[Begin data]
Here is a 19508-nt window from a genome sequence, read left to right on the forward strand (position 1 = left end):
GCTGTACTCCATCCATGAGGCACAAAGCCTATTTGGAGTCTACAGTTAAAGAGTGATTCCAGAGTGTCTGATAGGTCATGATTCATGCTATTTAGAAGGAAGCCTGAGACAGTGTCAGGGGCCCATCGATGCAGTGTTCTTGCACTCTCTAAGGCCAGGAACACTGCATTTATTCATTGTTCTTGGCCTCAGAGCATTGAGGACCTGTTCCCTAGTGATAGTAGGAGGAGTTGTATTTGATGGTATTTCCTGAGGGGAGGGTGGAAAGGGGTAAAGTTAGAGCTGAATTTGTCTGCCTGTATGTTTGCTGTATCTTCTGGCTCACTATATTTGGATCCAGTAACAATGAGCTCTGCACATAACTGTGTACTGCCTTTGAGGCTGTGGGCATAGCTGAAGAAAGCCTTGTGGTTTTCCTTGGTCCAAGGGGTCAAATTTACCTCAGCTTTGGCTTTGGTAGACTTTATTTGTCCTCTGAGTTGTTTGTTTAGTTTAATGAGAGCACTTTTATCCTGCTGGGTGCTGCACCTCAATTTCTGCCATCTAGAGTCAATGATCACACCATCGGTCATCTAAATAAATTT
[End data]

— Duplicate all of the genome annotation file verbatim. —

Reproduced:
Here is a 19508-nt window from a genome sequence, read left to right on the forward strand (position 1 = left end):
GCTGTACTCCATCCATGAGGCACAAAGCCTATTTGGAGTCTACAGTTAAAGAGTGATTCCAGAGTGTCTGATAGGTCATGATTCATGCTATTTAGAAGGAAGCCTGAGACAGTGTCAGGGGCCCATCGATGCAGTGTTCTTGCACTCTCTAAGGCCAGGAACACTGCATTTATTCATTGTTCTTGGCCTCAGAGCATTGAGGACCTGTTCCCTAGTGATAGTAGGAGGAGTTGTATTTGATGGTATTTCCTGAGGGGAGGGTGGAAAGGGGTAAAGTTAGAGCTGAATTTGTCTGCCTGTATGTTTGCTGTATCTTCTGGCTCACTATATTTGGATCCAGTAACAATGAGCTCTGCACATAACTGTGTACTGCCTTTGAGGCTGTGGGCATAGCTGAAGAAAGCCTTGTGGTTTTCCTTGGTCCAAGGGGTCAAATTTACCTCAGCTTTGGCTTTGGTAGACTTTATTTGTCCTCTGAGTTGTTTGTTTAGTTTAATGAGAGCACTTTTATCCTGCTGGGTGCTGCACCTCAATTTCTGCCATCTAGAGTCAATGATCACACCATCGGTCATCTAAATAAATTT